Trends in US Congressional Support for Israel
American political leaders have supported the “special relationship” between the US and Israel since the earliest days of Israel’s existence. Support for Israel is invariably invoked during presidential campaigns and in party platforms. During their terms in office, US presidents regularly address issues relating to Israel and assert their commitment to Israel’s security.
A better gauge of trends in congressional activity with regard to Israel is the sponsorship of bills and resolutions designed to demonstrate support. This study uses such sponsorship to investigate the direction of congressional activity toward Israel over the past four decades. It addresses four issues: the frequency with which members of Congress show support for Israel through legislative action; the correlation of congressional activity toward Israel with wider trends of congressional activity regarding foreign policy; the ways in which Congress’s use of this tool on Israel’s behalf has changed; and the differences in trends between the House of Representatives and the Senate.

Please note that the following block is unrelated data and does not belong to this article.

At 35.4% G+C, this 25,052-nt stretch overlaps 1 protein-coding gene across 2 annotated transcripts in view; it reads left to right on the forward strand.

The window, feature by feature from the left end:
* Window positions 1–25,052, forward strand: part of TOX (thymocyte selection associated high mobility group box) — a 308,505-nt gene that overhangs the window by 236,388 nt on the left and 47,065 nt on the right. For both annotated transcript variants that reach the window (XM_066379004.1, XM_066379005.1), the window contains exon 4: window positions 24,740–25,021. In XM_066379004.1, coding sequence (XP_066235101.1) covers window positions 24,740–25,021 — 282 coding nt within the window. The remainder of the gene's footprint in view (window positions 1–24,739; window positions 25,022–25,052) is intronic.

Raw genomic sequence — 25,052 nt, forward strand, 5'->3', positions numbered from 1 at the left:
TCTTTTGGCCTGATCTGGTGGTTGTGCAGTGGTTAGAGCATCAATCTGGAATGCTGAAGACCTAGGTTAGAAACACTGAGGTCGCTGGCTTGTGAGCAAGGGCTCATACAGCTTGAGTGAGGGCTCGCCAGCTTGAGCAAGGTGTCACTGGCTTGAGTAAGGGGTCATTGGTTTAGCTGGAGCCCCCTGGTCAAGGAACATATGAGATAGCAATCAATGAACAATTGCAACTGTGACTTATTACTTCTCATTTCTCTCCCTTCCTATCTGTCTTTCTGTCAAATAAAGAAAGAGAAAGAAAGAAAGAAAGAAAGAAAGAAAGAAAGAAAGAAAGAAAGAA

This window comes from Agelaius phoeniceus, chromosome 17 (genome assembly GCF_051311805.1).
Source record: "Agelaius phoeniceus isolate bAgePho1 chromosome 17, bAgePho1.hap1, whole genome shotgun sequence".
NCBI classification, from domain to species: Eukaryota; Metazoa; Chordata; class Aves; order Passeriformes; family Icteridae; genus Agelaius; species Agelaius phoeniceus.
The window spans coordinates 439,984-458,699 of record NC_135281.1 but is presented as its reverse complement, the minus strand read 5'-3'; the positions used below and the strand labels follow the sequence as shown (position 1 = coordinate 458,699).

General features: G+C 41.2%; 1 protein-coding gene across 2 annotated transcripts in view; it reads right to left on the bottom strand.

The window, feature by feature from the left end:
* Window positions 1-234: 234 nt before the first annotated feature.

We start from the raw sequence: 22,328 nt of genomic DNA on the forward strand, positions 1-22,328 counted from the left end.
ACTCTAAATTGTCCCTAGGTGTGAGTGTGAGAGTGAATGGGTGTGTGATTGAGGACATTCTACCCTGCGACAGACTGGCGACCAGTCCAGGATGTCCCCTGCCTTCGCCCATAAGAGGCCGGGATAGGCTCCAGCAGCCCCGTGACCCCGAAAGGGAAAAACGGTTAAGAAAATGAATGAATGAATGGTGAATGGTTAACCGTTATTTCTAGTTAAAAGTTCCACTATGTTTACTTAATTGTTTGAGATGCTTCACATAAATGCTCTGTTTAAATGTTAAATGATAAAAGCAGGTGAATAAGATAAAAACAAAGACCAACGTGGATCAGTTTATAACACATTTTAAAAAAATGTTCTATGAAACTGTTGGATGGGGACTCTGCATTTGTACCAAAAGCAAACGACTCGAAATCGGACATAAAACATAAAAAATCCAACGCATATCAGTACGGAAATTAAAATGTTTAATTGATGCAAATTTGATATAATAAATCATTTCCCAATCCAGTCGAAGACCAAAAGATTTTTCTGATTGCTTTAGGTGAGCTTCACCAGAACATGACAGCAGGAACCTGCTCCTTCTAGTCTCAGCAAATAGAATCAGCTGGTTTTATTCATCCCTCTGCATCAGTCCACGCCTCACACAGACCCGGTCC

This investigation by Dr. Amnon Cavari with Elan Nyer of the Interdisciplinary Center Herzliya shows that while congressional support for Israel has historically transcended the partisan divide, the parties are growing less cooperative with regard to the means by which to express that support. The authors term this development as “Congressional Dysergia.”
As long as the cost of support for Israel remains low, the growing partisan divisions are likely to remain muted. That can change, however, if the relationship with Israel becomes perceived as a threat to American security and interests.